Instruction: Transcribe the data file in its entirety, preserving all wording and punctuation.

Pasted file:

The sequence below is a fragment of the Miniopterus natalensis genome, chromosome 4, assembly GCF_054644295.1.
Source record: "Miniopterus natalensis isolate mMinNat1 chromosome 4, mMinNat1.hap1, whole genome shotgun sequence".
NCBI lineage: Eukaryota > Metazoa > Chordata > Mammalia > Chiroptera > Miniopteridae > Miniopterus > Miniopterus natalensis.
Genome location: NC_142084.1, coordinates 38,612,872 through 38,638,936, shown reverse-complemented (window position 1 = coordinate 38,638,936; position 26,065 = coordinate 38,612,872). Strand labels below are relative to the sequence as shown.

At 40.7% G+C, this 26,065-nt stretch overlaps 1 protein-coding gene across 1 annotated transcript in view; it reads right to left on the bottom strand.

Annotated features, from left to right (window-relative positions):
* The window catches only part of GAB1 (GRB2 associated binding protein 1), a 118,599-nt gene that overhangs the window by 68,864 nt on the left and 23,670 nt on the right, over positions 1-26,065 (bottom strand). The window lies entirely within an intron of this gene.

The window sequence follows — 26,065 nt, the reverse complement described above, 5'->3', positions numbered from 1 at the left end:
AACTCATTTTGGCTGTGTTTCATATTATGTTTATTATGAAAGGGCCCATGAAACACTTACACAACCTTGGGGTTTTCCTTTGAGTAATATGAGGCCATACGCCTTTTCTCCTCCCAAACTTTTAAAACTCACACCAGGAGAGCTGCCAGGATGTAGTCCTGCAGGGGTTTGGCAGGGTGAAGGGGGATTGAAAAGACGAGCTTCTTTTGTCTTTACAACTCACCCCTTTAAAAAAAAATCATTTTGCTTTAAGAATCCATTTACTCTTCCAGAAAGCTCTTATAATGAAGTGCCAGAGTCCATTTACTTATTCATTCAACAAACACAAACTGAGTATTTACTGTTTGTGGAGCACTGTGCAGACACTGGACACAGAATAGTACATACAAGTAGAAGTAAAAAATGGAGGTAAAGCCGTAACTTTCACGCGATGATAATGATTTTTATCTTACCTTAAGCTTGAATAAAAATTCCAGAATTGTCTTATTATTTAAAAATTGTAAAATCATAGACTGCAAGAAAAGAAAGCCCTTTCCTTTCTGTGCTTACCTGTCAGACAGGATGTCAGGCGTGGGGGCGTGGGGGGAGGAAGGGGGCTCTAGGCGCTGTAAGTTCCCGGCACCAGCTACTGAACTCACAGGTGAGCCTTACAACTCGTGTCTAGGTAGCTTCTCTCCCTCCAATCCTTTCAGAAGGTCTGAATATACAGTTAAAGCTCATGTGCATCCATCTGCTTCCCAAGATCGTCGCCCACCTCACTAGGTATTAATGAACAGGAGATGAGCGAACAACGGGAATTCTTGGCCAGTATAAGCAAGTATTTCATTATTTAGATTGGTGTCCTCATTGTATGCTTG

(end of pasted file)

The sequence below is a fragment of the Miniopterus natalensis genome, chromosome 4, assembly GCF_054644295.1.
Source record: "Miniopterus natalensis isolate mMinNat1 chromosome 4, mMinNat1.hap1, whole genome shotgun sequence".
NCBI lineage: Eukaryota > Metazoa > Chordata > Mammalia > Chiroptera > Miniopteridae > Miniopterus > Miniopterus natalensis.
Genome location: NC_142084.1, coordinates 38,612,872 through 38,638,936, shown reverse-complemented (window position 1 = coordinate 38,638,936; position 26,065 = coordinate 38,612,872). Strand labels below are relative to the sequence as shown.

At 40.7% G+C, this 26,065-nt stretch overlaps 1 protein-coding gene across 1 annotated transcript in view; it reads right to left on the bottom strand.

Annotated features, from left to right (window-relative positions):
* The window catches only part of GAB1 (GRB2 associated binding protein 1), a 118,599-nt gene that overhangs the window by 68,864 nt on the left and 23,670 nt on the right, over positions 1-26,065 (bottom strand). The window lies entirely within an intron of this gene.

The window sequence follows — 26,065 nt, the reverse complement described above, 5'->3', positions numbered from 1 at the left end:
AACTCATTTTGGCTGTGTTTCATATTATGTTTATTATGAAAGGGCCCATGAAACACTTACACAACCTTGGGGTTTTCCTTTGAGTAATATGAGGCCATACGCCTTTTCTCCTCCCAAACTTTTAAAACTCACACCAGGAGAGCTGCCAGGATGTAGTCCTGCAGGGGTTTGGCAGGGTGAAGGGGGATTGAAAAGACGAGCTTCTTTTGTCTTTACAACTCACCCCTTTAAAAAAAAATCATTTTGCTTTAAGAATCCATTTACTCTTCCAGAAAGCTCTTATAATGAAGTGCCAGAGTCCATTTACTTATTCATTCAACAAACACAAACTGAGTATTTACTGTTTGTGGAGCACTGTGCAGACACTGGACACAGAATAGTACATACAAGTAGAAGTAAAAAATGGAGGTAAAGCCGTAACTTTCACGCGATGATAATGATTTTTATCTTACCTTAAGCTTGAATAAAAATTCCAGAATTGTCTTATTATTTAAAAATTGTAAAATCATAGACTGCAAGAAAAGAAAGCCCTTTCCTTTCTGTGCTTACCTGTCAGACAGGATGTCAGGCGTGGGGGCGTGGGGGGAGGAAGGGGGCTCTAGGCGCTGTAAGTTCCCGGCACCAGCTACTGAACTCACAGGTGAGCCTTACAACTCGTGTCTAGGTAGCTTCTCTCCCTCCAATCCTTTCAGAAGGTCTGAATATACAGTTAAAGCTCATGTGCATCCATCTGCTTCCCAAGATCGTCGCCCACCTCACTAGGTATTAATGAACAGGAGATGAGCGAACAACGGGAATTCTTGGCCAGTATAAGCAAGTATTTCATTATTTAGATTGGTGTCCTCATTGTATGCTTG